Peace, one and all…
I was listening to a recent sohbet of Shaykh Kabir’s recently, in which, amongst other things, he spoke of the different levels of the human psyche/personality. He described the ego (‘I’) as a kind of spectrum, in which we can operate at all sorts of diverse levels. At the base of this pillar, so to speak, is what Shaykh Kabir described as the ‘conditioned soul’ (or the nafs, or Id). At this level, ‘I’ is about the fulfillment of all sorts of conditioned desires and more or less automatic responses.
As we grow, and draw towards the ‘middle’, the ‘I’ that moves is that a reasonably well-adjusted and balanced human being. At this stage, we are no longer driven by our former conditioning. That is, we no longer respond automatically to every passing whim. We begin to develop our faculty of conscious choice, of will. We can begin to choose where and how to direct our inward attention.
As we ascend, through struggle, effort and Divine grace, the living ‘I’ becomes capable of direct, unmediated communion with true reality (one of God’s names being al-Haqq, ‘The Real’), of encountering what is truly ‘timeless and spaceless’ to quote Shaykh Kabir.
Looking at the English letter ‘I’ itself offers an interesting insight in this regard. At the base, ‘I’ is anchored firmly in the earth, in the animal nature of instinct and immediate response. The climb towards human-ness can be seen through the letter’s narrow column: the way is hard and long; the path is straight and narrow. But then, if ‘I’ is a difficult pillar to climb, it is important to note that it is also both ladder and rope. There is a way to climb – a way based against all my former expectations, on mercy, compassion and love. This ladder is God’s outstretched rope: it is the reality behind Jack and his beanstalk into the sky. At the summit of ‘I’ comes a new expansiveness, a new overflowing growth, as the soul opens out into the limitless possibilities of infinity. In other words, ‘I’ is a tree, whose roots bite deeply into the earth and whose uppermost branches open out into the stars of heaven’s vault, to the place where angels walk uncloaked.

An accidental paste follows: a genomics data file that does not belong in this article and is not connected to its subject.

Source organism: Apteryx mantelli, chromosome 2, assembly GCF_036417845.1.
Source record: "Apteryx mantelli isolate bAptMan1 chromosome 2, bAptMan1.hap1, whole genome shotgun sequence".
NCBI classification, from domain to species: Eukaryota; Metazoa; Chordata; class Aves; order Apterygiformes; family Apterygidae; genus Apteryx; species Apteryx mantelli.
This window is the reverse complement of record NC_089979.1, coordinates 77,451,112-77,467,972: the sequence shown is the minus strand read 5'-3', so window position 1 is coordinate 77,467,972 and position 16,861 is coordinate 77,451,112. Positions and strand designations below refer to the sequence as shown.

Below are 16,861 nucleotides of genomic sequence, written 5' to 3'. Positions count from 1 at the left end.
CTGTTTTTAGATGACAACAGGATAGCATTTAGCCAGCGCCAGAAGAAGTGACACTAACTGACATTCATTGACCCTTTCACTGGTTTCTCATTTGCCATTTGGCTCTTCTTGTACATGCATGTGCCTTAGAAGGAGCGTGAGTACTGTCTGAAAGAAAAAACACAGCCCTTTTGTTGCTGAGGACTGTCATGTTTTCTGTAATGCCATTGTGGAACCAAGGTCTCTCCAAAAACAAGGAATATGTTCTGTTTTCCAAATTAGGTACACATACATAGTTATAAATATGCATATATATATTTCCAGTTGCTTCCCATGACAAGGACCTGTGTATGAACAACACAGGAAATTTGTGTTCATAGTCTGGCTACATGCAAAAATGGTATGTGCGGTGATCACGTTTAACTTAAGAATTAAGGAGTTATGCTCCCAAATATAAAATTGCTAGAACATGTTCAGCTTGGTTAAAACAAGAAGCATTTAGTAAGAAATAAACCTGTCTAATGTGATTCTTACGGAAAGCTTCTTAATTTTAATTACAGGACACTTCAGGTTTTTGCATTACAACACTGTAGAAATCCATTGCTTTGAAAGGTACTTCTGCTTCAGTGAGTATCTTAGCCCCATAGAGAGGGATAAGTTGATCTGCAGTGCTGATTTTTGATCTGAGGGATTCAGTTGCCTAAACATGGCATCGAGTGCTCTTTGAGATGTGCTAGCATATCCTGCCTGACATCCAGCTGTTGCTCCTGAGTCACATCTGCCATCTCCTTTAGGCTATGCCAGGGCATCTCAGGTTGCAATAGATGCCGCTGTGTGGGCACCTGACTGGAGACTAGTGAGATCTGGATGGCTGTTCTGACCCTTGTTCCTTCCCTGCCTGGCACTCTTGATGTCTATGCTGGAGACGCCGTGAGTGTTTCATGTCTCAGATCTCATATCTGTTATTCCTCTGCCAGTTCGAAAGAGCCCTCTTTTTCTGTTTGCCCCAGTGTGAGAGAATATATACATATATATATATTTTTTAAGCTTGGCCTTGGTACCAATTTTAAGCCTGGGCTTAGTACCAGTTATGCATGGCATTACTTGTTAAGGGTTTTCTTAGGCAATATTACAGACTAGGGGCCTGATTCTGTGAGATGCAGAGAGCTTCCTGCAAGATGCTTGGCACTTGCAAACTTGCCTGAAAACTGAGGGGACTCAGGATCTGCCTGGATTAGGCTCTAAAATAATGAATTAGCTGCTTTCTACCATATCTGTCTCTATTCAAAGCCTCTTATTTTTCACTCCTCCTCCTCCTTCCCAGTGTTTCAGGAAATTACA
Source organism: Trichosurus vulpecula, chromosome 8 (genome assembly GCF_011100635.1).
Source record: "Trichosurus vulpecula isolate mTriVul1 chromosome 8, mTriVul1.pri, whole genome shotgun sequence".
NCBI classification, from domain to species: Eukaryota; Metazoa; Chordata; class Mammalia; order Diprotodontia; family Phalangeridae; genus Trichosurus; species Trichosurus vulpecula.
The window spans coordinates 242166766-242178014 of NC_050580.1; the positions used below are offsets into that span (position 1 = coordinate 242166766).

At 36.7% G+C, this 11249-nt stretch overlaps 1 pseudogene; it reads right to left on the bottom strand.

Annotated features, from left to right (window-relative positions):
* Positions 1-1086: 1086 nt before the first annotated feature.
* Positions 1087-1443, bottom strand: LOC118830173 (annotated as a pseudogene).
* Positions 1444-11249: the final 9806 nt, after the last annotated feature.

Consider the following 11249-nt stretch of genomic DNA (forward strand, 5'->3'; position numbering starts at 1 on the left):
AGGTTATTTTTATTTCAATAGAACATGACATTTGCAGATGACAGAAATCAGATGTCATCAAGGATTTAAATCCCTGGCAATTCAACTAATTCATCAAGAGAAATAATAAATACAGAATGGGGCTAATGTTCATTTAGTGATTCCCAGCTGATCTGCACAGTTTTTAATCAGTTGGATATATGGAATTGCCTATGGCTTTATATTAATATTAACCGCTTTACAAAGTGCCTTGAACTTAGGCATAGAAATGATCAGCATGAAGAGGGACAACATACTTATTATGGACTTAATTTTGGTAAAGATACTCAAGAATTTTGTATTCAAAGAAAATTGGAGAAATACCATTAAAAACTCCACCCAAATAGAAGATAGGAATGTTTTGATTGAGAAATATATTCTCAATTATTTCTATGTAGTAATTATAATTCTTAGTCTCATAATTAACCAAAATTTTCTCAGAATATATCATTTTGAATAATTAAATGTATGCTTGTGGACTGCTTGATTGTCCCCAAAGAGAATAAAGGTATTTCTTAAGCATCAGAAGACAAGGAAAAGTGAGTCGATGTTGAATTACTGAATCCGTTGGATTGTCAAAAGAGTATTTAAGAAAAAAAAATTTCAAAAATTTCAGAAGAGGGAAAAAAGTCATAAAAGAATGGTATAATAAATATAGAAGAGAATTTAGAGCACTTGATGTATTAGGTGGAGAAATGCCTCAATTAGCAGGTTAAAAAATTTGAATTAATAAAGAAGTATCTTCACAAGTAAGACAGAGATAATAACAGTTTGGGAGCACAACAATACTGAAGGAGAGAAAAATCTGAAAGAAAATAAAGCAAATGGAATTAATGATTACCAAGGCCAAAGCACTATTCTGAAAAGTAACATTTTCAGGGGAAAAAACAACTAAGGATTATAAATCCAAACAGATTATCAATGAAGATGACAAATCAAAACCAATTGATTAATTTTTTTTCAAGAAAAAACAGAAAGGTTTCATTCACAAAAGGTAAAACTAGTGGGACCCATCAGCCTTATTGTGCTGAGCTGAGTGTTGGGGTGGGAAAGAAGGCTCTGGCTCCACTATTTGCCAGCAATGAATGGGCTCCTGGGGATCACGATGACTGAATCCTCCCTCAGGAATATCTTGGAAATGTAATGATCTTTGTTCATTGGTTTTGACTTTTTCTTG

Those purified I’s, those great souls who have opened out into the light, walk among us still. Indeed, Sufi lore posits the existence in each age of the Qutb (literally, ‘pole’) – the axis around which the spiritual world turns – and poles reach down into the earth and ascend into the heights. In Shi`ite thought too, this Qutb is the Imam of the Age (described variously as ‘Imam al-Zaman’ – Imam of the Time and ‘Sahib al-Zaman’ – ‘Master of the Time’). Interestingly enough, the first letter of Imam in Arabic is alif (ا), which is also written as a simple, straight line.
If the ‘I’ of the Awliya (the Friends of God) is a pole, it is also a rope. Perhaps this is why one of the Awliya’s greatest gifts is the gift of hope. I have certainly experienced this myself. When I reflect on the great ones who have gone before me, I am inspired and reminded that life is not hopeless. This beautiful qawwal by Nusrat Fateh Ali Khan really expresses this for me (from 8:25 to 8:55).
Ustad Nusrat Fateh Ali Khan: Allah, Muhammad, Char Yaar
The title of this song in English means: Allah (God), Muhammad and the Four Friends (4 of the most important Chishti saints).
Allah! Help this ‘I’ in its journey to You, that one day ‘I’ too might gaze out open the stars of inward heaven.
And my last prayer is in praise of God, Sustainer of All Being.